Pockets of Pyongyang residents picked clean for Ryomyong Street

The North Korean authorities have launched a “loyalty
donation campaign” directed at Pyongyang citizens to obtain funding for the
Ryomyong Street construction project in the capital, which is being hailed as
another legacy project for Kim Jong Un. Daily NK has learned that households
have been pressured to donate 50 USD, leading to complaints among the public.

The campaign comes at a time when the North is struggling
under international sanctions and a decline in income from workers dispatched
overseas, after two separate groups of restaurant workers escaped to South
Korea.

“Following the declaration of the ‘200-Day Battle’,
propaganda lectures claiming that we must ‘support the construction of Ryomyong
Street both physically and philosophically’ was delivered at state factory
lectures and inminban (people’s unit) meetings,” a source from Pyongyang told
Daily NK on June 9. “The lecturers are telling people that Pyongyang’s Ryomyong
Street is going to be the General’s (Kim Jong Un) gift to scientists for the
country’s advancement, and so Pyongyang citizens should lead the way in showing
their loyalty.” 

The people’s committees at each district office have ordered
inminban leaders to collect 50 USD from each household before July for the
first Ryomyong Street collection. “For families that don’t have the money,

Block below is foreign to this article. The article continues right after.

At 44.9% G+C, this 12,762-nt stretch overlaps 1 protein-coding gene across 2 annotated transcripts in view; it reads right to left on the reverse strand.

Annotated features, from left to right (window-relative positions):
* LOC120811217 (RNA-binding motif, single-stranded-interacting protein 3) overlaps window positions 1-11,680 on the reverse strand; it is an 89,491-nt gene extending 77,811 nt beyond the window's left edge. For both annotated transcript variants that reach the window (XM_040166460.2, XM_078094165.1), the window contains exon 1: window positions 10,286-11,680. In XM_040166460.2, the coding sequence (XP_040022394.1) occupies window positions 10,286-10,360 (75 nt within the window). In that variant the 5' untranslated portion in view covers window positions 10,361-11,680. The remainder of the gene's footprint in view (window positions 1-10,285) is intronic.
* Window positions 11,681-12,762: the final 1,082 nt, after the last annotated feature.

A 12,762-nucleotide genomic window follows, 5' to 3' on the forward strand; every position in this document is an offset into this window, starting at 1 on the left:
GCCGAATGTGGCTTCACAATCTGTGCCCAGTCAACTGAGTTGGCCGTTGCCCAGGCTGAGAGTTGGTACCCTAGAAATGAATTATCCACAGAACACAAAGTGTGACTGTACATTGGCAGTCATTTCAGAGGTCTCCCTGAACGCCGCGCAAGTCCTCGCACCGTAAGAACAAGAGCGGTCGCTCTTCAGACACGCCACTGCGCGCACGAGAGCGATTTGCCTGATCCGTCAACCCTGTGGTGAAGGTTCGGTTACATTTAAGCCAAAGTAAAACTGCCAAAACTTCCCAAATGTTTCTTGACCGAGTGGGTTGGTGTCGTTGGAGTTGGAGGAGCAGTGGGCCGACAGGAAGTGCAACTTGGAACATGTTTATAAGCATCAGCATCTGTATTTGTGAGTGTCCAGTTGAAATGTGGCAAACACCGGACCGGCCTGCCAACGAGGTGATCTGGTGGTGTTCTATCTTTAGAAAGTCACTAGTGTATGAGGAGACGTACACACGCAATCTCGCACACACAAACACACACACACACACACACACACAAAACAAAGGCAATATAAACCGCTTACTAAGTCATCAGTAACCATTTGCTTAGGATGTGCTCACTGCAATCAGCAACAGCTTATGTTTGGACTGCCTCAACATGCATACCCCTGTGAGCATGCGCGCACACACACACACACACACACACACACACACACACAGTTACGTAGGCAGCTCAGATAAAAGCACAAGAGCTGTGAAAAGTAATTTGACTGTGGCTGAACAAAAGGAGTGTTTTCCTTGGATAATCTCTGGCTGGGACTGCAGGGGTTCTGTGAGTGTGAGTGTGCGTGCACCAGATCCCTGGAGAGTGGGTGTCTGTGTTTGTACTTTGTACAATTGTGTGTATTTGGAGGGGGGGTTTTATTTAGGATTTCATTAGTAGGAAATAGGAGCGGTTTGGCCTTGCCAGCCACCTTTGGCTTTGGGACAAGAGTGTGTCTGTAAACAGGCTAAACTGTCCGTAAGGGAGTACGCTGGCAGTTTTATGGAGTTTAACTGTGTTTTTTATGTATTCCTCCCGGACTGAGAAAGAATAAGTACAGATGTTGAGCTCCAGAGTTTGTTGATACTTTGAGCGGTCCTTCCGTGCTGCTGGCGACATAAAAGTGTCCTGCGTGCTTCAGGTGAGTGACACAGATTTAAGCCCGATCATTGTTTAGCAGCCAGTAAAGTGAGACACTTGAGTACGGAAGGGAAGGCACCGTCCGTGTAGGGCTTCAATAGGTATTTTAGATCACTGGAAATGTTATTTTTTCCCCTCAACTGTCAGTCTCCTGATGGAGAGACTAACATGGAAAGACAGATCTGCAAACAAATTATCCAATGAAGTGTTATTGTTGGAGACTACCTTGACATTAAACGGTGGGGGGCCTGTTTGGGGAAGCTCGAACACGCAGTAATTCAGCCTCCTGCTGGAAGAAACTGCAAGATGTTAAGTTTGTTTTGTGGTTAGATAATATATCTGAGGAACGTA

there are orders for them to participate in on-site construction by July
instead,” he added.   

As of June 4, some households have already started paying
the loyalty funds to their inminban leaders, an additional source in the capital reported. However,
criticisms of the state have arisen for its behavior in “deliberately creating
an atmosphere of competition” to squeeze out money from people, likening it to
“practices in the feudal age.”

The growing disparity within North Korea also becomes more
apparent during such campaigns. 50 USD in the North is considered substantial
to many, as it would buy roughly 80 kilograms of rice at current market prices
(5,000 KPW/kilogram, 1 USD trades for 8,000 KPW), However, for cadres it
would be considered relatively minor, noted the source.

“People in power, trade workers, and the donju (newly
affluent middle class) can splurge hundreds of dollars on one meal, so they
compare the loyalty fund requirement to providing a bit of pocket money,” the
source said. “On the other hand, you have those who barely scrape by each day,
and they’re being dragged off to the construction site since they can’t afford
to pay the 50 USD.”

Taking into account the nature and importance placed on the
project, the source speculated that greater demands for loyalty funds outside
of Pyongyang are imminent. “Ryomyong Street will be built using funds squeezed
out of the population to import raw materials and by mobilizing soldiers and
other young people, which means it will become the ‘street of tears,’” the
source lamented. 

In November of last year, North Korea completed the
construction of Mirae Scientists’ Street in Pyongyang with apartments,
commercial facilities, a department store, and a day care center. This March,
Kim Jong Un ordered Ryomyong Street to be built as the second street for
scientists with the goal of completion by the year’s end, as an act of defiance
against international sanctions.  

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